Instant replay, player safety and “Calvin Johnson Rule” discussed at NFL Owners Meeting

PHOENIX, Ariz. – NFL owners have invaded the Arizona Biltmore for their annual meeting, which is always a busy time for them, especially this year with 13 proposals on the board pertaining to changes to the instant replay system. One of the proposals is that all decisions made by game officials should be reviewable. Six of them propose that some or all fouls be reviewable.

The NFL Competition Committee has some serious reservations about extending instant replay to include a review of penalties. They see a “significant philosophical adjustment,” not to mention “unforeseen negative effects for on-field officiating.”

Rams’ head coach Jeff Fisher is co-chair of the NFL Competition Committee. He says the Competition Committee has opposed reviewing penalties for years. Fisher says the Committee’s looked at lots of tape, especially when it comes to hits on defenseless players, and they couldn’t come to a consensus on a number of them, simply because of the disparity between the on-field standard and a frame-by-frame review from instant replay.

“A number of these fouls will go on Monday morning at the league office from the officiating department to player discipline, and oftentimes that process will take maybe an hour to determine whether or not it was in fact a foul,” Fisher said. “So you can see the issues we’re gonna have if we involve those things in replay.”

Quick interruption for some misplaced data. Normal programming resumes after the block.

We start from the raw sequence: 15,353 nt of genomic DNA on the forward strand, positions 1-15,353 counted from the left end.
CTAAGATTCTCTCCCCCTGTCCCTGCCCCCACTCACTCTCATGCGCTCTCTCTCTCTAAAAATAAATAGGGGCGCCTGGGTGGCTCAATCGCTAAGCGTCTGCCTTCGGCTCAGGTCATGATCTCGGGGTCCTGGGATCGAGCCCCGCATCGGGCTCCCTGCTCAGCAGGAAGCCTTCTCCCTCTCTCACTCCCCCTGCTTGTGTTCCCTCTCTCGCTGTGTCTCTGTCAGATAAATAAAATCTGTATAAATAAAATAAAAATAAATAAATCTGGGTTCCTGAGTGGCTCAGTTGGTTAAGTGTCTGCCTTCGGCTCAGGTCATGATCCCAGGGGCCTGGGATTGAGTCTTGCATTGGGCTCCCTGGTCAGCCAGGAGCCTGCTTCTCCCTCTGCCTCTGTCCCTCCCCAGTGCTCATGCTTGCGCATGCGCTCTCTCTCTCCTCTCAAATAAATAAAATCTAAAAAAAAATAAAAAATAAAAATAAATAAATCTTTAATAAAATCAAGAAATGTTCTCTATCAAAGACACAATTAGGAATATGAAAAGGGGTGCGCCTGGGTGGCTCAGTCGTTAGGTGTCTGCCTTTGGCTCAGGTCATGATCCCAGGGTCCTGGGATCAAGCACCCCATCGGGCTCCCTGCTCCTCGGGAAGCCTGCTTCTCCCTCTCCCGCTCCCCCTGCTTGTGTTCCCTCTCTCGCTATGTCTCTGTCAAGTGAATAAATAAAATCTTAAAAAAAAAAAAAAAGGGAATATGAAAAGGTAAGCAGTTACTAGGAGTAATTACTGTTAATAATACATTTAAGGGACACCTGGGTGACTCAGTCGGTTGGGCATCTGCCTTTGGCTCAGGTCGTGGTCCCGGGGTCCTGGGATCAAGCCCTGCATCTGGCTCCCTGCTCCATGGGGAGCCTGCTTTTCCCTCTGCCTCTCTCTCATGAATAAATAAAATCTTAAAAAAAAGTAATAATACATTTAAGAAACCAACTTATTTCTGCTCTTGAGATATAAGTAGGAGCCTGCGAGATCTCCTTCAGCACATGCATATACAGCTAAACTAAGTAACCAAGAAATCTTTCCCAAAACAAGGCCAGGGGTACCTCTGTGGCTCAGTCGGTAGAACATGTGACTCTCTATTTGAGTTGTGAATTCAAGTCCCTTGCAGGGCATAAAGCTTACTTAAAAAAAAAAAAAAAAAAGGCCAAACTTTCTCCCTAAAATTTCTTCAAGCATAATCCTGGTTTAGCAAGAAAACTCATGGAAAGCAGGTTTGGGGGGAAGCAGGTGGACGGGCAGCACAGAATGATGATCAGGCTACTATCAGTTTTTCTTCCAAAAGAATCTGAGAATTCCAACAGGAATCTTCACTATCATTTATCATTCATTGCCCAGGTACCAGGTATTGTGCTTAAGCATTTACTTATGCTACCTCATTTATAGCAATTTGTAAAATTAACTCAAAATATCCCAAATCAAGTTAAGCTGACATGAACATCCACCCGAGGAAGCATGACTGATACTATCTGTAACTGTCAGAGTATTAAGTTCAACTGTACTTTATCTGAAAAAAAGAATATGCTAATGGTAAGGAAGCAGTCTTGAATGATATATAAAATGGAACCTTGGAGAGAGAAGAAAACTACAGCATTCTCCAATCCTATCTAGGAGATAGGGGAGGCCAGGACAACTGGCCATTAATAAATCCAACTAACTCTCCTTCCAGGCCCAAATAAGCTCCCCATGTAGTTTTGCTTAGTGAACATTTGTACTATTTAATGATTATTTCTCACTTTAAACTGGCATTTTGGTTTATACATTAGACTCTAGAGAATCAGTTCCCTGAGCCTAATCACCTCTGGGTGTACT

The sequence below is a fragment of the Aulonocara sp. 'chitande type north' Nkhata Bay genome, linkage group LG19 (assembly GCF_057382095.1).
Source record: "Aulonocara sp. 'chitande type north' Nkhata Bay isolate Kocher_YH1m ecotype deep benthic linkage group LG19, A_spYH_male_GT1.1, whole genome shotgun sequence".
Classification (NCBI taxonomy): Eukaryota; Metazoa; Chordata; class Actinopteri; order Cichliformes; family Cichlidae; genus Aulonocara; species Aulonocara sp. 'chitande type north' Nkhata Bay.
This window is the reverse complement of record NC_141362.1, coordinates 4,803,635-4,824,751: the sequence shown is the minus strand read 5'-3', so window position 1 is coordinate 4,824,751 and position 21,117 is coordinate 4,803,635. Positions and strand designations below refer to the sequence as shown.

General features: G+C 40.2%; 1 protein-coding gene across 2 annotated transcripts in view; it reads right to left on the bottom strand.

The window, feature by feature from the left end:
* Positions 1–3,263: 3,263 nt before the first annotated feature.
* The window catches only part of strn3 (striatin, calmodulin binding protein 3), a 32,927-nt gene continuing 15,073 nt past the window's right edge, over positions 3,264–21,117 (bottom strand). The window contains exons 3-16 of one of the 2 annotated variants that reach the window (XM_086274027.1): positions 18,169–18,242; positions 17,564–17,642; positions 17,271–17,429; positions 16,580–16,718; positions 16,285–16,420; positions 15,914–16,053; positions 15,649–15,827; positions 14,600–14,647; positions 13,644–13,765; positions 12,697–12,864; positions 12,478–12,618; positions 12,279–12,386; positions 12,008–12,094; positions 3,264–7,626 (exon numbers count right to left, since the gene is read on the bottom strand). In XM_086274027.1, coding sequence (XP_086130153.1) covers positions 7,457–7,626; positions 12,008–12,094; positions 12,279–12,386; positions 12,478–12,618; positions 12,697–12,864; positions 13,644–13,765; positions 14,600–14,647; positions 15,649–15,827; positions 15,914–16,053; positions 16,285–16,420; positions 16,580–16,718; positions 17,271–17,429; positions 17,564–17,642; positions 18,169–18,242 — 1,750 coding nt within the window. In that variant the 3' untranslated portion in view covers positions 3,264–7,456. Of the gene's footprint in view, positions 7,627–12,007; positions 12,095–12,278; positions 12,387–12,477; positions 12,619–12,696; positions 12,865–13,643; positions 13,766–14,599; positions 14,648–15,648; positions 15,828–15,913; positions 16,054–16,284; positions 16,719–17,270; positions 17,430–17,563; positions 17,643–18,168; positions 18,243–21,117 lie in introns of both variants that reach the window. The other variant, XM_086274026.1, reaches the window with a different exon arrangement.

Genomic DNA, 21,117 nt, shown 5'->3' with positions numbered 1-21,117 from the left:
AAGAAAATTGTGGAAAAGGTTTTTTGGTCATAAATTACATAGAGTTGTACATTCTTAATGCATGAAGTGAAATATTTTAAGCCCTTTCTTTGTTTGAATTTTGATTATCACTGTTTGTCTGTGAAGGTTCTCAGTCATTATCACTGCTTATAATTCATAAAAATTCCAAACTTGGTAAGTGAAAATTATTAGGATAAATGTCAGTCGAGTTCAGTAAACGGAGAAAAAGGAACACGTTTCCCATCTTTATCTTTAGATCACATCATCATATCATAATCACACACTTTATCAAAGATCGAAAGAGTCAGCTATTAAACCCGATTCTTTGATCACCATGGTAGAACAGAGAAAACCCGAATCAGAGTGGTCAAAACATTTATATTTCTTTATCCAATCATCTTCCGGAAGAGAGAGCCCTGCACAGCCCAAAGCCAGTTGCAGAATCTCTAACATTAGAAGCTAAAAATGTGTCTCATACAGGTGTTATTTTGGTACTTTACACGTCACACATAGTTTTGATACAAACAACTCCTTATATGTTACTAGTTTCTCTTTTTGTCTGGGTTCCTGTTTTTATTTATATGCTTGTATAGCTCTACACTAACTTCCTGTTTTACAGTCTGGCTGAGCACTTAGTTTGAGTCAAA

“Basically, what you’re doing is you’re adding another element of subjectivity,” Fisher said.

Over the past couple of seasons, the officiating department has started an enhanced training system, which has a performance review system that holds all officials accountable. The staff was reviewed at the end of the 2013 season, which led to 13 new officials being hired. There will be at least eight more officials hired for the 2015 season.

The league has also hired a sports performance consultant to monitor the physical requirements of game officials and make sure they’re at peak physical condition. There’s a provision in the 2012 CBA that will allow for the removal of game officials from the field who have problems performing their duties.

The officiating department is also looking to rotate crews even more during the regular season, which should reduce the disparity in fouls called among crews and create more consistency across the NFL.

One of the other big topics discussed at the meeting was the “Catch, No Catch Rule,” or the “Calvin Johnson Rule,” which was named after Johnson’s apparent game-winning catch was overturned in the 2010 season opener against the Chicago Bears. The rule garnered a lot more attention during the postseason after Dallas Cowboys’ wide receiver Dez Bryant’s catch against the Green Bay Packers in the divisional playoff was ruled incomplete.

VP of Officiating Dean Blandino says the Committee never set out to change the rule, just “tweak” the language in the rule to make it “clearer and easier to understand.”